Article

Exercise effect on oxidative stress is independent of change in estrogen metabolism.

Division of Clinical Epidemiology, Center for Clinical Epidemiology and Biostatistics, University of Pennsylvania School of Medicine, 423 Guardian Drive, Philadelphia, PA 19104, USA.
Cancer Epidemiology Biomarkers & Prevention (Impact Factor: 4.32). 02/2008; 17(1):220-3. DOI: 10.1158/1055-9965.EPI-07-0058
Source: PubMed

ABSTRACT The effect of exercise training on lipid peroxidation and endogenous estrogens is not well understood in premenopausal women. Exercise effects on these variables could mediate observed associations of exercise with hormonally related cancers, including breast cancer. The purpose of the study is to determine the effect of 15 weeks of aerobic exercise on lipid peroxidation, endogenous estrogens, and body composition in young, healthy eumenorrheic women.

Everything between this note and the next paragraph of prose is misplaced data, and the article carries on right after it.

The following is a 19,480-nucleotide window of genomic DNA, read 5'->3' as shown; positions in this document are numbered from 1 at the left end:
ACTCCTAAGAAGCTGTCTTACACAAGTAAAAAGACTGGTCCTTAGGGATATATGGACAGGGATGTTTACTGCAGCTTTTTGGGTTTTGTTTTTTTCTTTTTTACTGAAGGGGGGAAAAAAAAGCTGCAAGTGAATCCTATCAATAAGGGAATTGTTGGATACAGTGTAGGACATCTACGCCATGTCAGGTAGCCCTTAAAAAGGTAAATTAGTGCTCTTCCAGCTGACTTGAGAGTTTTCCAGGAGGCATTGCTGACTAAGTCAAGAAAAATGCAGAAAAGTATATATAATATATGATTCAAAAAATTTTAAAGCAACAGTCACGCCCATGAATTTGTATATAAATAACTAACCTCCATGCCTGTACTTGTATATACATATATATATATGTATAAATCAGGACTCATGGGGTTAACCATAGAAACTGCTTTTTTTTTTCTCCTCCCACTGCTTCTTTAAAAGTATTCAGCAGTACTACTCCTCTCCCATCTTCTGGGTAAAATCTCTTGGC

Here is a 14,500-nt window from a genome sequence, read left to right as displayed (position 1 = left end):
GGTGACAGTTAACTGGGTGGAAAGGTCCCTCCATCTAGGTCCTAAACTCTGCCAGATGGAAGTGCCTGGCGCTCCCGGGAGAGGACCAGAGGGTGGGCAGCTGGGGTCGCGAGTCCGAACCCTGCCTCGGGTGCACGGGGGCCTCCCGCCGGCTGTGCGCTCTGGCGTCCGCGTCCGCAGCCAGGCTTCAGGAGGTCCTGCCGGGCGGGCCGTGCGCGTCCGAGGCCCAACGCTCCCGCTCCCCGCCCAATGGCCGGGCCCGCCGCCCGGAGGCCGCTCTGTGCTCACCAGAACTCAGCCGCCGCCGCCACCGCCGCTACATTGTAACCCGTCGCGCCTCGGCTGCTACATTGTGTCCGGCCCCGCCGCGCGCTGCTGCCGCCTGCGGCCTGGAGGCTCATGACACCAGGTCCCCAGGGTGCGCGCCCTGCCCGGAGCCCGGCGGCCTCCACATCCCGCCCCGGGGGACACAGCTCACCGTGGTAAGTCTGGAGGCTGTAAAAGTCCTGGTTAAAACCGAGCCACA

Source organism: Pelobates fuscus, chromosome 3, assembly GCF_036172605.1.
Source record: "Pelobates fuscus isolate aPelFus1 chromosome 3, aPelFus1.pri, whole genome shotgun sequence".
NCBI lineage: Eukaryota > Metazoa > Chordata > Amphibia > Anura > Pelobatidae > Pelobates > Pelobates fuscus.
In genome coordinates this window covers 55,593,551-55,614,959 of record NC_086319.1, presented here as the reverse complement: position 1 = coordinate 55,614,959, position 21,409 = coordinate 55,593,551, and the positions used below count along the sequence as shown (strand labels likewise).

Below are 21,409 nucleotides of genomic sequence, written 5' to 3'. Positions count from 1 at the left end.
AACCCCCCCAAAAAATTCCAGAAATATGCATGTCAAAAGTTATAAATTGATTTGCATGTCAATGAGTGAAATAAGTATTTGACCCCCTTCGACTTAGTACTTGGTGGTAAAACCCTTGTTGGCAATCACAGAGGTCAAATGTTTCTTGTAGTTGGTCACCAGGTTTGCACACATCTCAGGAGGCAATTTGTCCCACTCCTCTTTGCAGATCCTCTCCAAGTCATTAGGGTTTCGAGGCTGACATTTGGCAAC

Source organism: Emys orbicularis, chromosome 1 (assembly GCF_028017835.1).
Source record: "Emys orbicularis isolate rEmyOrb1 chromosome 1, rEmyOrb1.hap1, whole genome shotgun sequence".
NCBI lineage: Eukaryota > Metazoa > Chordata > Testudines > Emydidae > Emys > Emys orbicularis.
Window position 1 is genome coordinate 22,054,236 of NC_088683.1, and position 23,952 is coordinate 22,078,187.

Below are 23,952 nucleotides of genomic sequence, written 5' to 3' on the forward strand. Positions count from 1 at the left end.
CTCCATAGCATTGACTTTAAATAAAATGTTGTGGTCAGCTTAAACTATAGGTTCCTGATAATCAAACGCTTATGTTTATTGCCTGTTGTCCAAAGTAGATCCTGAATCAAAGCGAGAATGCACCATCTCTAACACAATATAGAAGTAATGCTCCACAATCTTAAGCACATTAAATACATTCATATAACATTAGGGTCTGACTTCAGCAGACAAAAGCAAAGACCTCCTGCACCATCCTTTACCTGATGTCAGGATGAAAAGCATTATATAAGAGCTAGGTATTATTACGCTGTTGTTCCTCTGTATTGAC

Fifteen sedentary premenopausal women (18-25 years) participated. Pre- and post-exercise training urine collection (three 24-h samples) started 48 h after most recent exercise session for analysis of a marker of lipid peroxidation (F(2)-isoprostane) and endogenous estrogens, including 2-hydroxyestrogens, 4-hydroxyestrogens, 16-alpha-hydroxyestrone, and ratios of these metabolites (2:16, 2:4). Body composition was measured by dual-energy X-ray absorptiometry, and F(2)-isoprostanes and estrogens were measured by gas chromatography-mass spectrometry.
Aerobic exercise resulted in a 34% decrease in F(2)-isoprostane (P = 0.02), a 10% increase in fitness (P = 0.004), a 1.2 kg decrease in body mass (P = 0.007), and a 1.8 kg decrease in fat mass (P = 0.04). No significant changes were noted in estrogens.
The effect of exercise training on oxidative stress may be relevant to risk for hormonally related cancers.

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